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Companion Links School Intrusions to Credit Card Thefts, Police Say

A possible accomplice tells police that William E. Brooks, arrested after being found roaming inside two Wauwatosa elementary schools, took her on a tour of the city during which credit cards were stolen.

Wauwatosa police are continuing their investigation of a Milwaukee man arrested and charged after he was found inside two elementary schools on Sept. 27, as well as of the woman who was with him when he was apprehended.

A 31-year-old Milwaukee woman was with William E. Brooks, 54, when he was arrested that day for obstructing police. She made statements to police possibly implicating him and incriminating herself in other acts shortly before they were stopped for questioning about the school entries, according to police reports.

Her statement to police details a lengthy tour of Wauwatosa that day on "errands" she said Brooks needed to run, well before they were stopped after Brooks was encountered inside Eisenhower and St. Joseph's elementary schools.

She, as a matter of record, has a criminal background of her own. The woman was convicted of auto theft in 2001 and of prostitution in 2010, according to state criminal court records. Police noted in their report that she is also a suspect in at least three open cases of misappropriation of identification to obtain money, commonly credit card theft.

However, the woman's statement placed her and Brooks at the time and scene of a reported credit card theft during their expedition in Wauwatosa on Sept. 27, and she told police that she, at Brooks' urging, attempted to use the stolen credit cards.

The attempted fraudulent transactions were confirmed by store and bank records.

Pair went to multiple medical offices, woman tells police

According to the police reports, the woman, who is not being named because she has not been charged in this matter, agreed to take Brooks on some errands he wanted to run on Sept. 27.

Before noon, she told police, they went to a dry cleaning shop on West State Street east of the Village, where Brooks entered with a bag of clothes and stayed for 10 or 15 minutes.

Then, she said, Brooks had her drive slowly past a school "on 68th Street south of State Street" — likely Jefferson Elementary School, which is actually on Maple Terrace a block west of 68th.

Next, she told officers, they went to Aurora Psychiatric Hospital where, she said, Brooks went inside for 30 to 40 minutes, then to Froedtert Hospital for 15 minutes, then to Wisconsin Heart Hospital for 10 minutes.

During this time, she claimed in her statement, she had no idea what Brooks was doing at all these places.

The next stop was Wheaton Franciscan Health Care, 201 N. Mayfair Rd., where she said Brooks went inside for 20 to 25 minutes. It was some time between 1 and 1:30 p.m. when he returned, she told police.

Employee reports theft of wallet, use of card

A Delafield woman who works at the Wheaton clinic reported that between 1:15 and 2 p.m. Sept. 27, her wallet was stolen, with five credit cards inside.

The victim said she knew she had the wallet as late as 1:15 because she had gone to an ATM just before that to make a withdrawal. Then she left her purse under her desk and was in and out of her office several times before noticing the wallet was missing at 2 p.m.

She also reported that her card had been used in an attempted transaction.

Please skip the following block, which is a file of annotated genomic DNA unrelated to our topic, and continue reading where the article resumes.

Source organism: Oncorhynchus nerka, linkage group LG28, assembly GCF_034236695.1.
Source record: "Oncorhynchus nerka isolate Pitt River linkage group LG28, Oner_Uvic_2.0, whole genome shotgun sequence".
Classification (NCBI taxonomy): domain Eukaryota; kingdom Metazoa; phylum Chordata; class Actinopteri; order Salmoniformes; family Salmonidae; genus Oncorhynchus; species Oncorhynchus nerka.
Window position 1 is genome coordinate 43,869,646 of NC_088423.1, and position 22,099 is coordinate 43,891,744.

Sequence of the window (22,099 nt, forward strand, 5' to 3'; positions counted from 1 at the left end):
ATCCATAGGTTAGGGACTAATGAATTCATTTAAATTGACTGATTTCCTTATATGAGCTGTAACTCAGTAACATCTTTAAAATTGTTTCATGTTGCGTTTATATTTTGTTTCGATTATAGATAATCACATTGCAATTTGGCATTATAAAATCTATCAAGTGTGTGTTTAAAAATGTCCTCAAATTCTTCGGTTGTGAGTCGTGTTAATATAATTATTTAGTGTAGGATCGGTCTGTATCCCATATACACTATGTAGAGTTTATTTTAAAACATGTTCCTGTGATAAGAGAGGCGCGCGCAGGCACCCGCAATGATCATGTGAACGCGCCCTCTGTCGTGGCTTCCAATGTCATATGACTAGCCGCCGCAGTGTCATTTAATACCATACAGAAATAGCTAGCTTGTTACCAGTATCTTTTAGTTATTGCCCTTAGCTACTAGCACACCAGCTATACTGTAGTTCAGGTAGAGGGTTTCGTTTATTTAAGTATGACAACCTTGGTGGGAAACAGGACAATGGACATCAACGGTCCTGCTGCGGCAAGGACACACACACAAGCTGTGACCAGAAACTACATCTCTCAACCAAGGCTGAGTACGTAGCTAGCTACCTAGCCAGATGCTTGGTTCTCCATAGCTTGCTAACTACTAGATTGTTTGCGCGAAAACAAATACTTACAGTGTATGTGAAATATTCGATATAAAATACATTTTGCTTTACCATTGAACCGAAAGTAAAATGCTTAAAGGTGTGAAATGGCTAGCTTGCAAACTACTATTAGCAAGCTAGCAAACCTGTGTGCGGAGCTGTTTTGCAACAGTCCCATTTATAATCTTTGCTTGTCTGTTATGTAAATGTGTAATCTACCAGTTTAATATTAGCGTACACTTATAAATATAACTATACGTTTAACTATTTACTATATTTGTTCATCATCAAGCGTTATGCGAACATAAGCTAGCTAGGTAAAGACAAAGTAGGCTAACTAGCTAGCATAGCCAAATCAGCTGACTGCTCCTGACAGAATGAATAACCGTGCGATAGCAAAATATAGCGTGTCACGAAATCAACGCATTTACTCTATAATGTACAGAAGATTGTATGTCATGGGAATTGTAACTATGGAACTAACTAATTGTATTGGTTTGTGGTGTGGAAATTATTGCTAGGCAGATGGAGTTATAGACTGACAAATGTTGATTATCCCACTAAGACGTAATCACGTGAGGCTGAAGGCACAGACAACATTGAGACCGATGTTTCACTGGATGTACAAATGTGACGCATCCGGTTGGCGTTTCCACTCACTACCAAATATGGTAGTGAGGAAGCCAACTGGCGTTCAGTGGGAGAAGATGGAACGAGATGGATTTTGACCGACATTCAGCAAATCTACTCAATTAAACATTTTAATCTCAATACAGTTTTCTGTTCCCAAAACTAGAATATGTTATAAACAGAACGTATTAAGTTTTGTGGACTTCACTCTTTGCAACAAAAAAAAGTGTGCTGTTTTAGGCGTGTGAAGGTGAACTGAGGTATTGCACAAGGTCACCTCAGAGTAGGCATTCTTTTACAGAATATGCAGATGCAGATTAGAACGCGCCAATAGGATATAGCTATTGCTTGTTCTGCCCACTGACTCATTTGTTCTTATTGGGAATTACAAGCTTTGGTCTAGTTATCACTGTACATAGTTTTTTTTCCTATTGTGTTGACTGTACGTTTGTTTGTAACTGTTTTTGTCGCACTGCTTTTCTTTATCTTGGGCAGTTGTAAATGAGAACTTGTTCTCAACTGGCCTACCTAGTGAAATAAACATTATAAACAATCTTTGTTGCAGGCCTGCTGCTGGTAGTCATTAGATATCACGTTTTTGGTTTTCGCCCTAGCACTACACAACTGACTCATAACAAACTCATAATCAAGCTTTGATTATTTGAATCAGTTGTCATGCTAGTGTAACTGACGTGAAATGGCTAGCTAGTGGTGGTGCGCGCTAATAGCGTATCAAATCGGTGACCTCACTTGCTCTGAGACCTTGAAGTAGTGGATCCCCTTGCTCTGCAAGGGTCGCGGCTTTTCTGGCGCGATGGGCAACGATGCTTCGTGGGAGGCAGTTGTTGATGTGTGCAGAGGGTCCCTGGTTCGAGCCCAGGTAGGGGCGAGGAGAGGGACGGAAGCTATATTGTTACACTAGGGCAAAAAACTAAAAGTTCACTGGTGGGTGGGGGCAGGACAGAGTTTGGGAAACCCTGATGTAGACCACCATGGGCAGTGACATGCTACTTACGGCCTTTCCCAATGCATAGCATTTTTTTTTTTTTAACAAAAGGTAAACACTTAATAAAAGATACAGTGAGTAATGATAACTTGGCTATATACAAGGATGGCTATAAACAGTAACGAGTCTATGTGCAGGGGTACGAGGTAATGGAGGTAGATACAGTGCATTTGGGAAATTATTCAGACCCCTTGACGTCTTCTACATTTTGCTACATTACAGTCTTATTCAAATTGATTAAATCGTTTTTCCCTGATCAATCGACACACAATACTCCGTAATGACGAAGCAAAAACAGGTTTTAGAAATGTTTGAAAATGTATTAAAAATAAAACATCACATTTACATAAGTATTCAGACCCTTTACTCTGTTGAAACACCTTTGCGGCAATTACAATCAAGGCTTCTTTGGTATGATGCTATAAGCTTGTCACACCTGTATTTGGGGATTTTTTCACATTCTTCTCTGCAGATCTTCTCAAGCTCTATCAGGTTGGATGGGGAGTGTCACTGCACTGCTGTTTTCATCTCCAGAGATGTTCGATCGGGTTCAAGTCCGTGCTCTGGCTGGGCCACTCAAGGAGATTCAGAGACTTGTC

After the stop at Wheaton, Brooks' companion told police, they went to Target, 3900 N. 124th St., and then a gas station. Then, she said, Brooks told her to go to Mayfair Mall, where he gave her several credit cards and told her to go in to Macy's and purchase two $400 gift cards.

She told police she tried to do just that but was asked for ID, and the sale was refused. Brooks then sent her into Boston Store to try again, she said. She told officers she went in but did not try the transaction, came back out and lied to Brooks that she had again been asked for identification.

The attempted transaction at Macy's was recorded by both the store's computer system and the card owner's bank. The card owner was the Wheaton employee who had reported her cards missing earlier that afternoon.

Entries to schools brings an end to errands

After that, according to the statement of Brooks' companion, they went to Eisenhower Elementary School, where Brooks spent about five minutes inside, and then to another school — St. Joseph's — a few blocks west of there.

Eisenhower Principal Kristin Bowers spotted Brooks in the empty school library at about 3:10 p.m., while classes were still in session and the school doors should have been locked. She said she did not know how he entered but would review school security policies to ensure it can’t happen again.

She told police she made sure to escort Brooks out the main door so that his exit, at least, would be captured on surveillance video — which it was, leading to his positive identification by police. Bowers also identified him from a photo lineup.

Staff at St. Joseph's also spotted the man inside their school and ushered him out after giving him some enrollment forms and letting him use the bathroom.

Brooks' companion and possible accomplice also told police that when they were pulled over, he told her, "I can't go to jail," gave her the credit cards and told her to call him by a false name. He then gave that phony name to police but was correctly identified through fingerprint records on electronic file.

Brooks has an extensive habitual criminal record and, as reported earlier, has three open cases charged that total 12 counts of misappropriation of ID (credit cards), two counts of theft, and one of bail jumping.

The police reports update that with the information that he also had five outstanding warrants for his arrest from three different counties.

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